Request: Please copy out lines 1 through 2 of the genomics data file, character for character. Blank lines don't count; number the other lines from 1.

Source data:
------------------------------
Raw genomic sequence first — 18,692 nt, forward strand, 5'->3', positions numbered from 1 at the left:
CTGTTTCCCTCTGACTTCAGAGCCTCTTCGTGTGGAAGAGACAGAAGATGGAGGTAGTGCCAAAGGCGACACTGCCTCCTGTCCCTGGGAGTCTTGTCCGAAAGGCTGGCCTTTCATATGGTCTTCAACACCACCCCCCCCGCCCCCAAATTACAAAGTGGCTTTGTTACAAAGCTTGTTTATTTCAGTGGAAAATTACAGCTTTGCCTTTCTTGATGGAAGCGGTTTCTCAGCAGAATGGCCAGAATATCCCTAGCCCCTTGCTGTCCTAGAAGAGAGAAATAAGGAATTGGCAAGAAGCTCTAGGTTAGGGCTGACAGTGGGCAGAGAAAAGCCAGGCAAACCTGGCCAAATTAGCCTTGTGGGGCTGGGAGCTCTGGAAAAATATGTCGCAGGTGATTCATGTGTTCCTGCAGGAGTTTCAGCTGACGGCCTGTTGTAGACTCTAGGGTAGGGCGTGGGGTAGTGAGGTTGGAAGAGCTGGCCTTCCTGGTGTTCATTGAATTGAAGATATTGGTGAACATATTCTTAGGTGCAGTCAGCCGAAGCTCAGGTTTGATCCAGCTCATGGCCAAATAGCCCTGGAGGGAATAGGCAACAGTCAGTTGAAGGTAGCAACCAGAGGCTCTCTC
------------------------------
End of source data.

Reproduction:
Raw genomic sequence first — 18,692 nt, forward strand, 5'->3', positions numbered from 1 at the left:
CTGTTTCCCTCTGACTTCAGAGCCTCTTCGTGTGGAAGAGACAGAAGATGGAGGTAGTGCCAAAGGCGACACTGCCTCCTGTCCCTGGGAGTCTTGTCCGAAAGGCTGGCCTTTCATATGGTCTTCAACACCACCCCCCCCGCCCCCAAATTACAAAGTGGCTTTGTTACAAAGCTTGTTTATTTCAGTGGAAAATTACAGCTTTGCCTTTCTTGATGGAAGCGGTTTCTCAGCAGAATGGCCAGAATATCCCTAGCCCCTTGCTGTCCTAGAAGAGAGAAATAAGGAATTGGCAAGAAGCTCTAGGTTAGGGCTGACAGTGGGCAGAGAAAAGCCAGGCAAACCTGGCCAAATTAGCCTTGTGGGGCTGGGAGCTCTGGAAAAATATGTCGCAGGTGATTCATGTGTTCCTGCAGGAGTTTCAGCTGACGGCCTGTTGTAGACTCTAGGGTAGGGCGTGGGGTAGTGAGGTTGGAAGAGCTGGCCTTCCTGGTGTTCATTGAATTGAAGATATTGGTGAACATATTCTTAGGTGCAGTCAGCCGAAGCTCAGGTTTGATCCAGCTCATGGCCAAATAGCCCTGGAGGGAATAGGCAACAGTCAGTTGAAGGTAGCAACCAGAGGCTCTCTC